Having a sense of direction in cooking

Having a sense of direction in cooking

This is a story of the two most important pizzas I've had in my life and why I think it's important to have specific goals to strive towards when cooking.

Back in September 2020, I was lucky enough to be able to travel to Rome, right after I'd officially quit my job as a data scientist to start a new journey in the pizza industry. The only experience eating Roman-style pizza I'd had prior to this trip was at a place called Pazzo near my old office building. Pizza al taglio in Rome is cooked in a baking tray and displayed in the shop for the customer to then choose slices of whichever pizza he wants. I already knew this style was one that intrigued me, because it was fairly new to me as it is not that widespread outside of Italy compared to its round counterpart, and because there is something quite special about seeing all the pizzas to choose from right in front of you, many bearing toppings that aren't that common in other styles. On the first day of the trip to the Italian capital, right in the historical centre, I got to have my first taste of pizza al taglio at a tiny place not far from the Colosseum. I ordered a few slices of pizza rossa (olive oil, tomato sauce, basil and oregano) and pizza bianca con mortadella (olive oil and mortadella).

That first bite I had of the pizza rossa completely changed my view on this style of pizza. The base was the crispiest I'd had so far, the lack of mozzarella cheese was not felt at all and I finally understood how such a simple dish could be so special (you can read my thoughts on pizza and its simplicity here).

Later during the trip, I was lucky enough to go to Bonci Pizzarium, one of the most influential pizzerias in the city. The pizza con patate there showed me a new way to have potatoes on a pizza, where he blanches them in water before putting small morcels all over the dough. This gives them an almost roast potato vibe, with a crispy exterior and fluffy interior. The rest of the pizzas he creates are unlike any I have ever seen, with unconventional toppings like chicory, steak, chickpeas, sausage meat and whatever product is in season and Bonci feels like putting on a pizza.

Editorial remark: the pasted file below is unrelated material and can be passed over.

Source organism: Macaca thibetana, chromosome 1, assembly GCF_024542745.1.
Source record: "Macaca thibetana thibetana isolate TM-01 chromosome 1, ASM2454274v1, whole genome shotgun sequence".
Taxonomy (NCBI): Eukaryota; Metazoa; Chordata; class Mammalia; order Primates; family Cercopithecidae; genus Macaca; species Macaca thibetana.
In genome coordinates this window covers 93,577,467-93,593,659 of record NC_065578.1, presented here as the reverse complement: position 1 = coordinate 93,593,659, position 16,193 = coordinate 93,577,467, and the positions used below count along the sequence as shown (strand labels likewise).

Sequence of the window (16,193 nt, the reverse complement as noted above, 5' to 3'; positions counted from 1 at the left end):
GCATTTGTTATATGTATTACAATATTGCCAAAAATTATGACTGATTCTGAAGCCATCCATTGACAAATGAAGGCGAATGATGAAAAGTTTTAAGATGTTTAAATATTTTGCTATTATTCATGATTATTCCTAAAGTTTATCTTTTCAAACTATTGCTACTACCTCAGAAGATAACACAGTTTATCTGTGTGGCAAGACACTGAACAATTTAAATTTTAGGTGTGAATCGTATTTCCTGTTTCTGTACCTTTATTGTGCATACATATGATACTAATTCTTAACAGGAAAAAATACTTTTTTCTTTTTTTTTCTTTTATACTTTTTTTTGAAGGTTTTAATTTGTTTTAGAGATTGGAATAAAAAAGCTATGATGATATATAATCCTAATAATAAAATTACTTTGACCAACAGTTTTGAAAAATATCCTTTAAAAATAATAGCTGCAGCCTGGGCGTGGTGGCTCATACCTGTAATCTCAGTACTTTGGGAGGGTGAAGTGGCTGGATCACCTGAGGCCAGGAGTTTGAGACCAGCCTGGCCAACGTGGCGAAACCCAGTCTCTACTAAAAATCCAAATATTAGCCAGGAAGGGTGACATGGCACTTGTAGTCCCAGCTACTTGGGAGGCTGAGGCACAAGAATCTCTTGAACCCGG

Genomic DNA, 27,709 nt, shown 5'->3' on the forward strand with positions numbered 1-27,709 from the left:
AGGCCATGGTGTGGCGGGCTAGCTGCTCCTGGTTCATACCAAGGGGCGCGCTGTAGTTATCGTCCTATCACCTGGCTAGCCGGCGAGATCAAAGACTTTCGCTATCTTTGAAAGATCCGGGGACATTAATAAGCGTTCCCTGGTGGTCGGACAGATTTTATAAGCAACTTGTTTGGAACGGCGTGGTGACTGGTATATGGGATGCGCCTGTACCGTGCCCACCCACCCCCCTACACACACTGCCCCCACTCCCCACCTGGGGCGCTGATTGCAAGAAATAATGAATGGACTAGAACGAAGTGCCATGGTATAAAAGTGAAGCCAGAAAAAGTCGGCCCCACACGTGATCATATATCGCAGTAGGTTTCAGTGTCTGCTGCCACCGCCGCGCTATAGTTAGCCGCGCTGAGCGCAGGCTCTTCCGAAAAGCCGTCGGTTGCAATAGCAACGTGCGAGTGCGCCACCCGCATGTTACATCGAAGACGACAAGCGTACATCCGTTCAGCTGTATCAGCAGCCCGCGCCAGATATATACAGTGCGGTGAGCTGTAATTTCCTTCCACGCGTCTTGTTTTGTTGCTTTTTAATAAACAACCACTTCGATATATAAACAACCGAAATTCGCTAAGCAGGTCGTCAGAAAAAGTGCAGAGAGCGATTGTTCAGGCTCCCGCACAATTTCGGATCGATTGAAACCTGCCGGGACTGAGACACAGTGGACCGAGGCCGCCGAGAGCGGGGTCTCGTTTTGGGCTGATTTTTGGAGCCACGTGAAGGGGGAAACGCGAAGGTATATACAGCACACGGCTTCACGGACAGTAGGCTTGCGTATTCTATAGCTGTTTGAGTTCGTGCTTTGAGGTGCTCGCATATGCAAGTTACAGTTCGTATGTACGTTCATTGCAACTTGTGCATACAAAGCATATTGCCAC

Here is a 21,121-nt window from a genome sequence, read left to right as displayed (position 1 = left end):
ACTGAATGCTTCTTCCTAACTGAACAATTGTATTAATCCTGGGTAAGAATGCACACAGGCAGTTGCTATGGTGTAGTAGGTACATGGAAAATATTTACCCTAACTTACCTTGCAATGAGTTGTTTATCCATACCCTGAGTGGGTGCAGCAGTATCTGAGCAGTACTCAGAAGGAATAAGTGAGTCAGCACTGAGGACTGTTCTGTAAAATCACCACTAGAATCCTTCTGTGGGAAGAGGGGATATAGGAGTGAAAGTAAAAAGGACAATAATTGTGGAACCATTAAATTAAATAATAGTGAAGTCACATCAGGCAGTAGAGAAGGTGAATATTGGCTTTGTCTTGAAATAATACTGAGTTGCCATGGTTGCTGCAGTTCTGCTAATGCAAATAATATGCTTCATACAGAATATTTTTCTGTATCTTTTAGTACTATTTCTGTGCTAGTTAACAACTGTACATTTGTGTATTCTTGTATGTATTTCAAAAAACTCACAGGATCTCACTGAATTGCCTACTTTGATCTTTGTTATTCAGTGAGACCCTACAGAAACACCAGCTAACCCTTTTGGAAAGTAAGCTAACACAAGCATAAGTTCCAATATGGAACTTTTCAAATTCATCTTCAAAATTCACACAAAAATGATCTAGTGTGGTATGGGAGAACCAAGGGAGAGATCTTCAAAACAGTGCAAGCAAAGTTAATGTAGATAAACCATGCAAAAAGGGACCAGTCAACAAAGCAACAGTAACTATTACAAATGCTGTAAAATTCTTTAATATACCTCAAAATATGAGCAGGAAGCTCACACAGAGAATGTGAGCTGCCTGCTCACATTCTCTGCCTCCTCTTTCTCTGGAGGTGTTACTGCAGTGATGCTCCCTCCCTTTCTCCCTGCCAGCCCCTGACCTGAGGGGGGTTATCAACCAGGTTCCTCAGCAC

The reason why these two pizzerias had so much influence on me is that they gave me a sense of direction, these were "North Star" bites. I first heard about this term in Ugly Delicious, a show created by David Chang, in the final episode of the first season. In it, chef Mario Carbone explains how his trip to Italy when he was a young chef gave him these memorable bites of food to work towards, to essentially recreate those ideas before finding his own way during his journey. This really resonated with me because the pizzas I had in Rome are my "North Stars". I want to succeed in recreating that insanely crispy base of the first one I had, but also gain the same level of creativity that Bonci has reached, where he manages to make unusual combinations work, so that eventually, I can create pizzas that reflect my identity.

If pizza al taglio is something you're interested in, I highly recommend Bonci's cookbooks "Pizza Hero: Viaggio in Italia con il re degli impasti" and "Il gioco della pizza. Le magnifiche ricette del re della pizza". They are in Italian but even if you don't speak the language, the vocabulary is simple enough that Google will be all the help you need to discover new and interesting recipes.